|This weekly bulletin insert complements the curriculum published by the Department of Christian Education of the Orthodox Church in America. This and many other Christian Education resources are available at http://dce.oca.org.|
We read the account of Jesus preaching in His hometown, at the synagogue in Nazareth (Luke 4:16-30.)
Things start off well enough. Jesus reads from the prophecy of Isaiah in which the prophet tells of the One who has the Spirit of the Lord upon Him and who will bring good news, recovery and release to the poor, the captives, the blind and the oppressed. He tells the people, "Today this scripture has been fulfilled in your hearing" and in this way applies the prophetic words to Himself. The people speak well of Him and are amazed at His gracious words.
But there is already a note of discord. The people ask each other, "Is not this Joseph's son?" as if they resent His assuming authority and knowledge when He is, after all, just one of them, the son of a simple carpenter.
Jesus knows what they are thinking, and puts their thoughts into words: "No doubt you will quote to me this proverb, 'Physician, heal yourself.' And you will say, 'Do here also in your hometown the things that we have heard you did at Capernaum.' " He does not accept their opinion that He should perhaps have done some of His miracles in the place where He grew up. In fact, He brushes aside the idea by asserting that "no prophet is accepted in his own country." Then He says things that continue to raise the resentment of those who are listening.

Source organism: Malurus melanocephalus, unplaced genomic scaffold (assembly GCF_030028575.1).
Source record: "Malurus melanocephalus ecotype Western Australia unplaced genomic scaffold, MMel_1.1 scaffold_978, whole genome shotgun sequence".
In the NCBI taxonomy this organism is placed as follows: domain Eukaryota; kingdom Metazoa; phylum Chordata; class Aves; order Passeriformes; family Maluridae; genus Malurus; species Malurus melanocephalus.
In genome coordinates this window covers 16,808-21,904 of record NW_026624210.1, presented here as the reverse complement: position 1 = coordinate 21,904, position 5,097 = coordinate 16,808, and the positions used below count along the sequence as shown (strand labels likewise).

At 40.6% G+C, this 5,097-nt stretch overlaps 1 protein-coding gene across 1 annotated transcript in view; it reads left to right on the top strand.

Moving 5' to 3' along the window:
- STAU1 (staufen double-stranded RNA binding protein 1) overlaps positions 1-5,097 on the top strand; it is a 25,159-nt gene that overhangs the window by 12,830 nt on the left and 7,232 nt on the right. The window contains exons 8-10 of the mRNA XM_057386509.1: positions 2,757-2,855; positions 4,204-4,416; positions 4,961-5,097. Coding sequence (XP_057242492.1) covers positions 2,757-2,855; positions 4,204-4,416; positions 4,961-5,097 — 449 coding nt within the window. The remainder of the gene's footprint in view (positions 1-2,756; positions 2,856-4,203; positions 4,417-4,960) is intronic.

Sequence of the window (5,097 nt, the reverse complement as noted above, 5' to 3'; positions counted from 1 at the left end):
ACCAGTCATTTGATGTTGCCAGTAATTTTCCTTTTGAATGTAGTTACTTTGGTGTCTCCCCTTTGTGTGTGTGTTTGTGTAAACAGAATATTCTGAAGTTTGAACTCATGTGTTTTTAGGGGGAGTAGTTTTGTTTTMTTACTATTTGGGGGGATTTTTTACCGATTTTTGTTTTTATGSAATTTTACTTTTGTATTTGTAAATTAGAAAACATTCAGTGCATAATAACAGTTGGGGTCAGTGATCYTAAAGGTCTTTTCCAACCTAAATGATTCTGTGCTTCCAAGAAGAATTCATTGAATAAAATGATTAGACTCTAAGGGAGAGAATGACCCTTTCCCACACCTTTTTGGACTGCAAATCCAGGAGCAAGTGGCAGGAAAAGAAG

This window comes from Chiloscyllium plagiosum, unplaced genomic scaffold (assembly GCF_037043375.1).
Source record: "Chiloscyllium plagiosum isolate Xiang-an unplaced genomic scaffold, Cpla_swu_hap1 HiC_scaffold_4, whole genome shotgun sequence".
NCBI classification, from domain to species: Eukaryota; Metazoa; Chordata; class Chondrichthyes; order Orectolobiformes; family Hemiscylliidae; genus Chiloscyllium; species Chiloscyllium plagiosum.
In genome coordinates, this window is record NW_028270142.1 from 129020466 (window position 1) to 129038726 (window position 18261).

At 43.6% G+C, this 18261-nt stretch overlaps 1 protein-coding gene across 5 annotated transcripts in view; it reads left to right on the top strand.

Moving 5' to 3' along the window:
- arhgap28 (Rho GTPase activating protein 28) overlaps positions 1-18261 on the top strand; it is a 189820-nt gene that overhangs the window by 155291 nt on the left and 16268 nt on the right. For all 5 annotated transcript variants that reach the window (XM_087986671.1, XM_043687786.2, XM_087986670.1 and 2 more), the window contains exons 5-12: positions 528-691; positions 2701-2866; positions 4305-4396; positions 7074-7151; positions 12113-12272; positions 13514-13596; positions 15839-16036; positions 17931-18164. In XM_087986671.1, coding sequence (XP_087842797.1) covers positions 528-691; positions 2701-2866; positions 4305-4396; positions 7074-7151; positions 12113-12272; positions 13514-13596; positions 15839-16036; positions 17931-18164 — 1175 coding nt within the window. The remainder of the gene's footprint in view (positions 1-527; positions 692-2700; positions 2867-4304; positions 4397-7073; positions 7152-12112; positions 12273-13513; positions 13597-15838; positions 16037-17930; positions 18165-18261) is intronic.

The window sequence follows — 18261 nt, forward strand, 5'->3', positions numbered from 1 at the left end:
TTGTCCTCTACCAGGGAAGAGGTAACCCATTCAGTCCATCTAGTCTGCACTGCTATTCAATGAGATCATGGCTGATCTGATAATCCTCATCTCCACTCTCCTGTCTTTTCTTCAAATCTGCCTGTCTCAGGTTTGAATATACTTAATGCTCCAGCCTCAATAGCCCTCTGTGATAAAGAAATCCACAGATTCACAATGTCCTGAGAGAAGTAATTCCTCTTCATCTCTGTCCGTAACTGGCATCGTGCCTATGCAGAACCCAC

He first relates a story about the prophet Elijah, who was sent by God to help a widow during a famine. Just hearing that the woman lived "at Zarephath in Sidon" would alert His listeners that she was a Syrophoenician, not a Jew. Jesus makes the point even more strongly by saying that though there were many widows in Israel at that time, Elijah was sent only to this non-Jewish one.
His next statement sends everyone into a rage. He again refers to an Old Testament prophet: Elisha this time, the disciple of Elijah. He reminds His listeners that Elisha cleansed a leper, Naaman the Syrian. He adds that there were "many lepers in Israel" when Elisha lived, just as there had been many widows in Elijah's time. But in each case the prophet ministered only to a non-Jewish person.
Those in the synagogue get the point: God doesn't play favorites, and His salvation is open not only to them, the chosen people, but to everyone. This makes them so furious that they try to kill Jesus then and there. But with His majestic authority He passes through the midst of them and goes on His way.
What would it have been like to be present in the synagogue that day? Would we be angered at the idea that we had no "exclusive" claim to God's attention and care? Or would we rejoice to have a God who reaches out to everyone? These are still questions worth thinking about.